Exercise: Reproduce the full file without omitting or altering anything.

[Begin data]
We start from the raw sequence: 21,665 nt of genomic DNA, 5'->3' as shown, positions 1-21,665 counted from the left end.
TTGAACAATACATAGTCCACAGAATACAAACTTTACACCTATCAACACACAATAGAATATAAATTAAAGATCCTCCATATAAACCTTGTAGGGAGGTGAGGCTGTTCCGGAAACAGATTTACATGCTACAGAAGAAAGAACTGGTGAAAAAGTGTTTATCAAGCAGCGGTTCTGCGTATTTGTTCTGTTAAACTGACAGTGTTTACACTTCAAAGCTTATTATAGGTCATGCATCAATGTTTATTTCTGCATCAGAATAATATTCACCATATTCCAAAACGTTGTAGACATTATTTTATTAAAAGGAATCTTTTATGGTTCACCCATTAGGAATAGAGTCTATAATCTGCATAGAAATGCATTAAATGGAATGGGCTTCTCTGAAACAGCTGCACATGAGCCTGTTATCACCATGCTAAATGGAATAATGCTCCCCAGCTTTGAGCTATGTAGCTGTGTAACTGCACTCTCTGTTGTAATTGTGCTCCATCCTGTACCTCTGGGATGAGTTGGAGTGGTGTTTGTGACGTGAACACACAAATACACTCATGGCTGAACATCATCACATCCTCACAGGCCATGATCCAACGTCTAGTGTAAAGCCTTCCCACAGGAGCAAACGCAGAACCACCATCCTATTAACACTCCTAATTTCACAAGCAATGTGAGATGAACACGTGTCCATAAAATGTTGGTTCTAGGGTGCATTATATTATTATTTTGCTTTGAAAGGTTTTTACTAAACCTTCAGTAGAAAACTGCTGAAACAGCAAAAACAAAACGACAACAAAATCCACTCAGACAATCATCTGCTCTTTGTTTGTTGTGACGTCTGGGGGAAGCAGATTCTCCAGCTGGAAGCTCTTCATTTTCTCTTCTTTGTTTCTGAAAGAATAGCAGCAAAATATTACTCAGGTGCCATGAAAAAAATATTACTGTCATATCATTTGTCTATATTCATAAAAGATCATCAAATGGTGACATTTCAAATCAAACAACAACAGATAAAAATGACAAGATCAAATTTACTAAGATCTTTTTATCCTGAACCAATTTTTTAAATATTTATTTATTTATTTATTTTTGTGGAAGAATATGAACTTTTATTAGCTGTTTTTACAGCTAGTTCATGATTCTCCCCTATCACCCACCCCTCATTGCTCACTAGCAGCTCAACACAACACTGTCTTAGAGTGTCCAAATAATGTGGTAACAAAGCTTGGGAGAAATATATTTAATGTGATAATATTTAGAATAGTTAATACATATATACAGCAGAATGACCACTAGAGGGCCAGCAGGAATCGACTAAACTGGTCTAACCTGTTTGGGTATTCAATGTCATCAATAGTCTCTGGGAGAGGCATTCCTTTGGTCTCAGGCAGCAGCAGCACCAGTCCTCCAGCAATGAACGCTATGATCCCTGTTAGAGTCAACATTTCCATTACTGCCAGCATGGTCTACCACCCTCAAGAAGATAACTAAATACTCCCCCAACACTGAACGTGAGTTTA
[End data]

We start from the raw sequence: 21,665 nt of genomic DNA, 5'->3' as shown, positions 1-21,665 counted from the left end.
TTGAACAATACATAGTCCACAGAATACAAACTTTACACCTATCAACACACAATAGAATATAAATTAAAGATCCTCCATATAAACCTTGTAGGGAGGTGAGGCTGTTCCGGAAACAGATTTACATGCTACAGAAGAAAGAACTGGTGAAAAAGTGTTTATCAAGCAGCGGTTCTGCGTATTTGTTCTGTTAAACTGACAGTGTTTACACTTCAAAGCTTATTATAGGTCATGCATCAATGTTTATTTCTGCATCAGAATAATATTCACCATATTCCAAAACGTTGTAGACATTATTTTATTAAAAGGAATCTTTTATGGTTCACCCATTAGGAATAGAGTCTATAATCTGCATAGAAATGCATTAAATGGAATGGGCTTCTCTGAAACAGCTGCACATGAGCCTGTTATCACCATGCTAAATGGAATAATGCTCCCCAGCTTTGAGCTATGTAGCTGTGTAACTGCACTCTCTGTTGTAATTGTGCTCCATCCTGTACCTCTGGGATGAGTTGGAGTGGTGTTTGTGACGTGAACACACAAATACACTCATGGCTGAACATCATCACATCCTCACAGGCCATGATCCAACGTCTAGTGTAAAGCCTTCCCACAGGAGCAAACGCAGAACCACCATCCTATTAACACTCCTAATTTCACAAGCAATGTGAGATGAACACGTGTCCATAAAATGTTGGTTCTAGGGTGCATTATATTATTATTTTGCTTTGAAAGGTTTTTACTAAACCTTCAGTAGAAAACTGCTGAAACAGCAAAAACAAAACGACAACAAAATCCACTCAGACAATCATCTGCTCTTTGTTTGTTGTGACGTCTGGGGGAAGCAGATTCTCCAGCTGGAAGCTCTTCATTTTCTCTTCTTTGTTTCTGAAAGAATAGCAGCAAAATATTACTCAGGTGCCATGAAAAAAATATTACTGTCATATCATTTGTCTATATTCATAAAAGATCATCAAATGGTGACATTTCAAATCAAACAACAACAGATAAAAATGACAAGATCAAATTTACTAAGATCTTTTTATCCTGAACCAATTTTTTAAATATTTATTTATTTATTTATTTTTGTGGAAGAATATGAACTTTTATTAGCTGTTTTTACAGCTAGTTCATGATTCTCCCCTATCACCCACCCCTCATTGCTCACTAGCAGCTCAACACAACACTGTCTTAGAGTGTCCAAATAATGTGGTAACAAAGCTTGGGAGAAATATATTTAATGTGATAATATTTAGAATAGTTAATACATATATACAGCAGAATGACCACTAGAGGGCCAGCAGGAATCGACTAAACTGGTCTAACCTGTTTGGGTATTCAATGTCATCAATAGTCTCTGGGAGAGGCATTCCTTTGGTCTCAGGCAGCAGCAGCACCAGTCCTCCAGCAATGAACGCTATGATCCCTGTTAGAGTCAACATTTCCATTACTGCCAGCATGGTCTACCACCCTCAAGAAGATAACTAAATACTCCCCCAACACTGAACGTGAGTTTA